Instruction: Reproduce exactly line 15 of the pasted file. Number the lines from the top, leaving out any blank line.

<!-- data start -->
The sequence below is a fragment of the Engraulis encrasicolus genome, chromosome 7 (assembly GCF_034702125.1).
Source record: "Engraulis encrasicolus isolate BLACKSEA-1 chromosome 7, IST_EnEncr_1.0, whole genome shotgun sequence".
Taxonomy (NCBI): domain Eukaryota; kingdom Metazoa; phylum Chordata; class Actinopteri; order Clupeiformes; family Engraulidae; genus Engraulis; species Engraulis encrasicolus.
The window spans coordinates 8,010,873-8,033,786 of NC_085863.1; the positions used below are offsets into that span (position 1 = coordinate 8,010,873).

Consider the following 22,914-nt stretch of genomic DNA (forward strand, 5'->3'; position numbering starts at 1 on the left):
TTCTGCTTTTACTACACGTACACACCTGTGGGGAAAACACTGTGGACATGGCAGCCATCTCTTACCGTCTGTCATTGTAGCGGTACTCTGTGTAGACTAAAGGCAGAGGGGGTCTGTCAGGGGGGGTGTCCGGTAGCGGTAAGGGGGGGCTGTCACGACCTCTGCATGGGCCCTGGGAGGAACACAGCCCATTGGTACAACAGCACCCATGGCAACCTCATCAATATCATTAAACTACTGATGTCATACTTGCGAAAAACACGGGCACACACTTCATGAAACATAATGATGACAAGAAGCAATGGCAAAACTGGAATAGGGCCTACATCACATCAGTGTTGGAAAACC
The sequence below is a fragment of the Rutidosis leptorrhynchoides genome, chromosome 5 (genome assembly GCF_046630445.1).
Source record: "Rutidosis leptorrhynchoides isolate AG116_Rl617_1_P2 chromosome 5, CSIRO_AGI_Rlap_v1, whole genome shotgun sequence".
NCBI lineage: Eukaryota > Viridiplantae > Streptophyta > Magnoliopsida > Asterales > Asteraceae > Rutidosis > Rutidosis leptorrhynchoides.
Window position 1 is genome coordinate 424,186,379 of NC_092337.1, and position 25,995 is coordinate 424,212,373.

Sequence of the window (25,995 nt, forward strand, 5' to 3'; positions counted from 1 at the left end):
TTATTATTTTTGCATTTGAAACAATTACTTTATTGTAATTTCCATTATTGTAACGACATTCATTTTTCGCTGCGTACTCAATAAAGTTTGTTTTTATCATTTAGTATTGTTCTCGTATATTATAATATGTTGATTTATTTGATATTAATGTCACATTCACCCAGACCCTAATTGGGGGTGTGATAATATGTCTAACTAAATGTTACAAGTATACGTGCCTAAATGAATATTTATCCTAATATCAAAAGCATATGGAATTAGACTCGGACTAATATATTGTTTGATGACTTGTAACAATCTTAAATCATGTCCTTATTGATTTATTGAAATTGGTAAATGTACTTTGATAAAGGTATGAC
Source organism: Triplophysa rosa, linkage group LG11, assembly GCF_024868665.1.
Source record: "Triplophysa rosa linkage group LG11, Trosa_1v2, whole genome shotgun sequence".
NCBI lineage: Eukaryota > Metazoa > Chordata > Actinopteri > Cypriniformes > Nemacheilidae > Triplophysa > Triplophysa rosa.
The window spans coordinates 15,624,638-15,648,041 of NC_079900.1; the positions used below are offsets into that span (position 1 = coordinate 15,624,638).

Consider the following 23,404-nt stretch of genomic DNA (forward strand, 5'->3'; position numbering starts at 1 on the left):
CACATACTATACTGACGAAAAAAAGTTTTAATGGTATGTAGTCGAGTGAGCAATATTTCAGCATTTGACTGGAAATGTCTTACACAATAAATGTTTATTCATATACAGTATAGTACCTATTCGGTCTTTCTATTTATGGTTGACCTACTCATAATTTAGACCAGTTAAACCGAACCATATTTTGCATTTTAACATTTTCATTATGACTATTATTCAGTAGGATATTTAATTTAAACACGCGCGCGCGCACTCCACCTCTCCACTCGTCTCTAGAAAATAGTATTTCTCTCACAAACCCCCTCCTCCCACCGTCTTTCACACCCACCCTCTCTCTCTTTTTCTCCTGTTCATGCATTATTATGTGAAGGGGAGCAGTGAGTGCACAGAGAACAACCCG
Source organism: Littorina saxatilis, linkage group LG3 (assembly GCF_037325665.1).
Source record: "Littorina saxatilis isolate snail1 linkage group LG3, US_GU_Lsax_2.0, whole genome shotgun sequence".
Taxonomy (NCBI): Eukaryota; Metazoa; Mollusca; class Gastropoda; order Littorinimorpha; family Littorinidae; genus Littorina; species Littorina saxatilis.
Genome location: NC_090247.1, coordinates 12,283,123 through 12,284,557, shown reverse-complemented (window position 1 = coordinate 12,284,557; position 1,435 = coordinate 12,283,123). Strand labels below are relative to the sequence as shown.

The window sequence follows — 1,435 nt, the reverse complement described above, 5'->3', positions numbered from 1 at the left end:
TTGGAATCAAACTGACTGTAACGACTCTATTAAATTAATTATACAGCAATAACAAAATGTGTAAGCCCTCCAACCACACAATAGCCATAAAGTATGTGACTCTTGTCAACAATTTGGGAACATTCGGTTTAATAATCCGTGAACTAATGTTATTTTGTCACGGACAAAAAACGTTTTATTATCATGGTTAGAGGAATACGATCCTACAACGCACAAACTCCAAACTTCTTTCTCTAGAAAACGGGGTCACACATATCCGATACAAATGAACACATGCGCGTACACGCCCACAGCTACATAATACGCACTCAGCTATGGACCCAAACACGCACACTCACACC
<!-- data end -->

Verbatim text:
NCBI lineage: Eukaryota > Metazoa > Chordata > Actinopteri > Cypriniformes > Nemacheilidae > Triplophysa > Triplophysa rosa.